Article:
Special Places

Sampson's Rock in Madison is a special place, named after the biblical strong man. This is a glacial erratic, a "rocking stone" and, in this taxonomy, a Notable Stone.
Samson’s Rock in Madison is a special place, named after the biblical strong man. This is a glacial erratic, a “rocking stone” and, in this taxonomy, a Notable Stone.

By special places, I mean those that involve elements of the stone domain  and are unique in some way due to the cultural associations.  This part of the website will be posting images and descriptions of special places in New England that do not fit the conventional classifications and patterns.


Consider  Samson’s Rock, in Madison, CT, below which a bronze plaque was placed by the Madison Foundation, Inc., the Rotary Club of Madison, and the Stop and Shop Supermarket Co.  It reads:

This beautiful landmark, SAMSON ROCK, is a boulder precariously placed on a large outcropping of glacial deposit. As with most wonders of the natural world, there are legends and stories to explain their presence. The local Native Americans of this place in the 17th Century told of a giant, Odziozo, who followed a flock of geese down the glacier covering New England long ago. The giant had just created beautiful Lake Champlain (Petoubouque) and now found himself in the center of Madison, Connecticut. While here, he created Tuxis Pond, Tuxis Island and Samson Rock.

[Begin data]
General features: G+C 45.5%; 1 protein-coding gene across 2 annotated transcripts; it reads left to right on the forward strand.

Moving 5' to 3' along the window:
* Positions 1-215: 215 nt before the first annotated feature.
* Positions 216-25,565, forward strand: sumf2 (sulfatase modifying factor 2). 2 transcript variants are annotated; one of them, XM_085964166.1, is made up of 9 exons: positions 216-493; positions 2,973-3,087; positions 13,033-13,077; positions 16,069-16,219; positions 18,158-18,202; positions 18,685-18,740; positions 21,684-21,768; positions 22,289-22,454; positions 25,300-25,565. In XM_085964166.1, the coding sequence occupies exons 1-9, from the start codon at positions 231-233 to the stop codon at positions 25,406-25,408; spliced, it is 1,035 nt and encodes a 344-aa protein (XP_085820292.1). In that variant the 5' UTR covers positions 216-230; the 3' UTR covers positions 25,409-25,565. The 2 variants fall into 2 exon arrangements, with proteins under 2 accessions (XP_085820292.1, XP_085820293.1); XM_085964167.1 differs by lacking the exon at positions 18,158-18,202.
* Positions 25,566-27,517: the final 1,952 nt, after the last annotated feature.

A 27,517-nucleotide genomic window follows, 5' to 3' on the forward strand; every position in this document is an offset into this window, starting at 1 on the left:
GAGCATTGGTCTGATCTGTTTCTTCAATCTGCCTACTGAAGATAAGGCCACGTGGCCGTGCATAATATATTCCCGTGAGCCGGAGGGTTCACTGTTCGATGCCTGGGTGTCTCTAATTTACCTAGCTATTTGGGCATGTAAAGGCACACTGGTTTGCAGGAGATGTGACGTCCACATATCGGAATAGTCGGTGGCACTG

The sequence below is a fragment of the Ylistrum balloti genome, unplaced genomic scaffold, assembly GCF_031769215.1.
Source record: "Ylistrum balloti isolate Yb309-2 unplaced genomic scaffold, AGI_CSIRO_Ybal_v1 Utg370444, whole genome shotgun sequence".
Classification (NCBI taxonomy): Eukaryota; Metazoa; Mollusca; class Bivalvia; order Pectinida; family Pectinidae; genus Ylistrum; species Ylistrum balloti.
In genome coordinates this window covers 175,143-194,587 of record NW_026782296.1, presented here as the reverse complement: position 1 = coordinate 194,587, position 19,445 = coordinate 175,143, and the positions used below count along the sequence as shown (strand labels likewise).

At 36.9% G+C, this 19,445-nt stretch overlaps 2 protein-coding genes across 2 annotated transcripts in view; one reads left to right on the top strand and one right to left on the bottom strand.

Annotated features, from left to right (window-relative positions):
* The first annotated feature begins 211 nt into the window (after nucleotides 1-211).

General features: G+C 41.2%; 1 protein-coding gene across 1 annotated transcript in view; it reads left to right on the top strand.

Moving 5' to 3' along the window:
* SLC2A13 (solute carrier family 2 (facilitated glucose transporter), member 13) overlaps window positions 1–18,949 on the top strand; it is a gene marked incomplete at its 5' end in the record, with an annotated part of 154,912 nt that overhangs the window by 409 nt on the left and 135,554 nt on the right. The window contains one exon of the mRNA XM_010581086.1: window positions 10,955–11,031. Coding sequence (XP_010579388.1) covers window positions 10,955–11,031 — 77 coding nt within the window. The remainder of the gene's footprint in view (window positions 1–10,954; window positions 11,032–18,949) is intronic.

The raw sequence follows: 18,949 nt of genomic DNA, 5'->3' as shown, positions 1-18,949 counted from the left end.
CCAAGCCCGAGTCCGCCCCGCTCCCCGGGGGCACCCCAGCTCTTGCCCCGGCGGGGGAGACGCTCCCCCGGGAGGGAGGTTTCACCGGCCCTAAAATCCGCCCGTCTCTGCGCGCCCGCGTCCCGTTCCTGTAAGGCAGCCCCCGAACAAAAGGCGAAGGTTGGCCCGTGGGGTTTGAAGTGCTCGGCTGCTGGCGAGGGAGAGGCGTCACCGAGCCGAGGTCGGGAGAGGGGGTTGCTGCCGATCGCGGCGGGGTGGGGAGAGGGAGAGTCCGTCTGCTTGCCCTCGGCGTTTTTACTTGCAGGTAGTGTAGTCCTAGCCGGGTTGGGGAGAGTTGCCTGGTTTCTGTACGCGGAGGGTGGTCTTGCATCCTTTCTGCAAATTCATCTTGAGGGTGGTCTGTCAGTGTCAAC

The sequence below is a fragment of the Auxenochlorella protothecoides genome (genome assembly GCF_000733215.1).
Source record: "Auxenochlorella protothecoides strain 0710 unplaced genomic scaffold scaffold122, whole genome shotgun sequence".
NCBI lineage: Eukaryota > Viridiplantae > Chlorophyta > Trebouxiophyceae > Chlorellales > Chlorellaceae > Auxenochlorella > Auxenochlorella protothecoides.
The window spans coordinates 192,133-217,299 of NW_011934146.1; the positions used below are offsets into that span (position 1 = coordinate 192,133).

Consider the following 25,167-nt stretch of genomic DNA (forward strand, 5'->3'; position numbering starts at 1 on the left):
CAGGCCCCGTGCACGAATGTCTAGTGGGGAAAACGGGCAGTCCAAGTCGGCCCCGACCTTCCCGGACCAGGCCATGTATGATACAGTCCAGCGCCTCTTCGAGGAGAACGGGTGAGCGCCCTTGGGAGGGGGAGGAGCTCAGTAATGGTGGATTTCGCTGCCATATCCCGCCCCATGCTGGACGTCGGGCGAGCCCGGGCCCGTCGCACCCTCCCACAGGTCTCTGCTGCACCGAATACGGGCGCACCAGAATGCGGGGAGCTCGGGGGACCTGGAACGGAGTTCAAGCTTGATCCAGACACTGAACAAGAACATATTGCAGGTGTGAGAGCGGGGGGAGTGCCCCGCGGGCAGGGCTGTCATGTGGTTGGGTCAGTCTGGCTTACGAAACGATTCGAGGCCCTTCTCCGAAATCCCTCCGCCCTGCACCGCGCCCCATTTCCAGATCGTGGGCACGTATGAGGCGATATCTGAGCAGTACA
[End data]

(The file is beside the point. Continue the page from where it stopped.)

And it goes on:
It is a long story, but when the early settlers from Europe chose this beautiful place to live, they wanted to make a legend of their own to explain the boulder. Since Samson was known as the strongest man in the world, according to the Old Testament of the Bible, his name was used as the giant who scooped up earth, threw it in the Sound, stepping on the rock as he did so. Well, it must be true because the giant’s footprint is still on Samson Rock. Odziozo or Samson, whoever created this unusual landmark, did a fine job.

It goes without saying that the Paleozoic rock on which it sits is not a glacial deposit.  Nor do I know of any Native American oral tradition holding that a glacier covered New England during its creation.  Finally,  I can hardly make sense of the 17th century biblical attribution.



If you know of any such places, please send them in, with or without texts. I will credit the source and clear any texts with the sender before publishing it on the site.

M Marks ToolMarksRufus
One could make up a legend to explain these unusual tool marks on granite, from a cut stone in Marlborough, NH.